As James makes a public push for expansion to Vegas, Andrew Greif of The Los Angeles Times explores where things stand in Seattle, another city that is hosting NBA preseason games this fall. Those preseason games are being played at the Climate Pledge Arena, which was developed by the Oak View Group at the site of the SuperSonics’ old home, KeyArena. CEO Tim Leiweke believes the building is ready for an NBA team, but said he doesn’t want to pressure Silver and the league into making a decision.

“You don’t want to get ahead of the league, you don’t want to force a decision,” Leiweke said. “You don’t want to think at the end of the day that you have leverage or you have the ability to force an issue like this. You don’t. This is really first and foremost if and when Adam and the Board of Governors want to even consider it.”

And-Ones: Extensions, Breakout Players, X Factors, Seattle

Why the sudden surge in two-year extensions for players such as Steven Adams and Larry Nance Jr.? It has a lot to do with the expiration of the league’s national TV contracts after the 2024/25 season, as Bryan Toporek of explains. The salary cap is expected to rise significantly the following season after those rights are negotiated. That provides incentives for veteran players to enter free agency again that summer.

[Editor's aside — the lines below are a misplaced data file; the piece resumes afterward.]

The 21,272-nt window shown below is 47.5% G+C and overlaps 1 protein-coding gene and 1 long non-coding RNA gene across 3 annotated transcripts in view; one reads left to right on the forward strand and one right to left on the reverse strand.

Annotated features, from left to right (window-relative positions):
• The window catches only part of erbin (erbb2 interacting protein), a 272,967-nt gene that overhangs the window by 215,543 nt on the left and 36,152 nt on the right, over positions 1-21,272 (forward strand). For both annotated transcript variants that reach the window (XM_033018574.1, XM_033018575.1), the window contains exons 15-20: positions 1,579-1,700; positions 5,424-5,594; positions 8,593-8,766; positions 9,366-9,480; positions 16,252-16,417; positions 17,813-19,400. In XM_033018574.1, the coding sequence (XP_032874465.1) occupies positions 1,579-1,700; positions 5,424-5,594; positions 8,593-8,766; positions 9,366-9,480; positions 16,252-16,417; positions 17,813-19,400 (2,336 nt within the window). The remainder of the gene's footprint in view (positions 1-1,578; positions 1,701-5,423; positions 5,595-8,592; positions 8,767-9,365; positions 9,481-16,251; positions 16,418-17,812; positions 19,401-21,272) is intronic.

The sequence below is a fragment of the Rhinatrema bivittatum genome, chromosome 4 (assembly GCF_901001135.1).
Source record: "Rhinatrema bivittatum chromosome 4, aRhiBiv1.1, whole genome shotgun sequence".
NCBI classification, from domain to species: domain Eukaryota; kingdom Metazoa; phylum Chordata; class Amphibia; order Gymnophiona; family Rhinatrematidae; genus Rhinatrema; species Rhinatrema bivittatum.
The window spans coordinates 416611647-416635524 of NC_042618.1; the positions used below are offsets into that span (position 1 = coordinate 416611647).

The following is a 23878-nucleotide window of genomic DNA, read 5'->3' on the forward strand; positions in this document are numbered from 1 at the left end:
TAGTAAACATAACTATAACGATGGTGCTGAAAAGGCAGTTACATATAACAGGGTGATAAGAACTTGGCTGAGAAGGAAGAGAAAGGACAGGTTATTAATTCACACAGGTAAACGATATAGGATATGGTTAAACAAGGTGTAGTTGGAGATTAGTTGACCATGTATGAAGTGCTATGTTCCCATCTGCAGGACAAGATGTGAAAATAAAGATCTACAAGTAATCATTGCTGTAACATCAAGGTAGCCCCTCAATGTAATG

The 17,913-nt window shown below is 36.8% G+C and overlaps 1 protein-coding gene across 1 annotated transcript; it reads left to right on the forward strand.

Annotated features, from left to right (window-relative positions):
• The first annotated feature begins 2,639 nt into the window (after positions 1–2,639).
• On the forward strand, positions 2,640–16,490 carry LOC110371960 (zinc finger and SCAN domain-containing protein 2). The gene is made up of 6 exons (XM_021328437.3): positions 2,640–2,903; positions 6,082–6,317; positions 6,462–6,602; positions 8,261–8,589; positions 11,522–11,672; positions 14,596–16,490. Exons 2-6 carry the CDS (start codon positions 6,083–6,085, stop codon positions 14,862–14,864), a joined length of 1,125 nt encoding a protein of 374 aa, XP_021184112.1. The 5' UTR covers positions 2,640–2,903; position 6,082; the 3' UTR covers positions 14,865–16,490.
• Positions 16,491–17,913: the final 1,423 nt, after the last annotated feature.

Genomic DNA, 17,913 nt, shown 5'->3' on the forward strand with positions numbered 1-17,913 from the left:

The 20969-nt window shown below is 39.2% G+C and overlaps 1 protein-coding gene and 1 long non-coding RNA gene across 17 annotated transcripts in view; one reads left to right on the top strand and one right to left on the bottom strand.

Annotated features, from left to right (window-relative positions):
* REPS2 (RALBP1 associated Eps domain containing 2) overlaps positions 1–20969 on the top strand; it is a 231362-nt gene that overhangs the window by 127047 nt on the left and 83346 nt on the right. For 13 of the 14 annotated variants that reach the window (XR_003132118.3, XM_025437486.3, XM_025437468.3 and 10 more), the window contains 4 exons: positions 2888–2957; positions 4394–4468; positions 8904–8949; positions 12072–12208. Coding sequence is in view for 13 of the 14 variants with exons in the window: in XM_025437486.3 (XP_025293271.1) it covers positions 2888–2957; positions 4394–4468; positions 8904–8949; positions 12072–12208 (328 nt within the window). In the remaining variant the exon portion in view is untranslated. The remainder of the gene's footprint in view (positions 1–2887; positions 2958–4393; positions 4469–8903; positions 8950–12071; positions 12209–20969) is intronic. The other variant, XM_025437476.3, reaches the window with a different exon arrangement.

We have more NBA-related topics:

  • What do Franz Wagner, Cade Cunningham and Nic Claxton have in common? They are some of the young players cited by ESPN Insiders as having potential breakout seasons, like the one Ja Morant enjoyed last season.
  • Then there are some veteran players whose presence on new teams could change the fortunes of those franchises. The Ringer’s Kevin O’Connor examines those X-factors, including the Mavericks’ Christian Wood, the Trail Blazers’ Jerami Grant and the Timberwolves’ Rudy Gobert.
  • The Clippers and Trail Blazers are playing a preseason game in Seattle and that has renewed the discussion of the NBA eventually having another franchise in the city, Law Murray of The Athletic writes. The state-of-the-art Climate Pledge Arena – the rejuvenated version of KeyArena, where the SuperSonics played – sparks hope that the NBA will give the city an expansion team.